[1. David Brody and David Montgomery are probably the two most well known labor historians who have studied the labor relations of the shop floor.  For Brody, see: Workers in Industrial America: Essays on the Twentieth Century Struggle, 2nd ed. (New York : Oxford University Press, 1993); Steelworkers in America: The Nonunion Era (Cambridge: Harvard University Press, 1960). For Montgomery, see:  The Fall of the House of Labor: The Workplace, the State, and American Labor Activism, 1865-1925 (New York: Cambridge University Press, 1987);  Workers' Control in America: Studies in the History of Work, Technology, and Labor Struggles (New York: Cambridge University Press, 1979).]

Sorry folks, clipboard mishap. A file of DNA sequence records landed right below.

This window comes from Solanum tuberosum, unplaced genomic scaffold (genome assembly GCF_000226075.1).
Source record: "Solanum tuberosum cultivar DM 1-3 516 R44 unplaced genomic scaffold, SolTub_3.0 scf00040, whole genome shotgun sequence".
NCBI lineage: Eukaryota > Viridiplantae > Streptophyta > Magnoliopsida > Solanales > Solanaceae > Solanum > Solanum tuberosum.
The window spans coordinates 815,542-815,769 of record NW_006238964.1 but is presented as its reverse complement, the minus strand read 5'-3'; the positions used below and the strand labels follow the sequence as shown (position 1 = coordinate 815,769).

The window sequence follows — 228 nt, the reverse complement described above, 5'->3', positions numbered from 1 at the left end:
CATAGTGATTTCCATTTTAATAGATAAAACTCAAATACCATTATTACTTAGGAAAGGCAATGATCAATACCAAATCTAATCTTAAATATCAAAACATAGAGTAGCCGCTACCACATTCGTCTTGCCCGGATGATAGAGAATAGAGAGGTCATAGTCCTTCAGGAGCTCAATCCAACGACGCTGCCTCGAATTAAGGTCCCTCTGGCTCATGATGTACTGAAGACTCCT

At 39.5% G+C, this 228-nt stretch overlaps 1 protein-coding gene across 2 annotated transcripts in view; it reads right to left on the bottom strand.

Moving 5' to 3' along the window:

[2. On the efficiency concepts, see: Patricia Ingraham, The Foundation of Merit: Public Service in American Democracy (Baltimore: Johns Hopkins Press, 1995); James Fesler, Donald Kettl, The Politics of the Administrative Process, 2nd ed. (Chatham: Chatham House Publishers, 1996); Arthur Okun, Equality and Efficiency, The Big Tradeoff  (Washington: Brookings Institute, 1975); Dwight Waldo, The Administrative State: A Study of the Political Theory of American Public Administration (New York: The Ronald Press Co., 1948). One common example of these contradictory impulses is how on one hand the federal government conducts an almost excessive search for efficiency, such as in its often-mandated need to conserve tax dollars by accepting bids only from the lowest reasonable bidder, while simultaneously for political reasons spreading its spending around as generously as possible.  Congress may continually rail against "pork," but to suspend such spending would be committing political suicide.]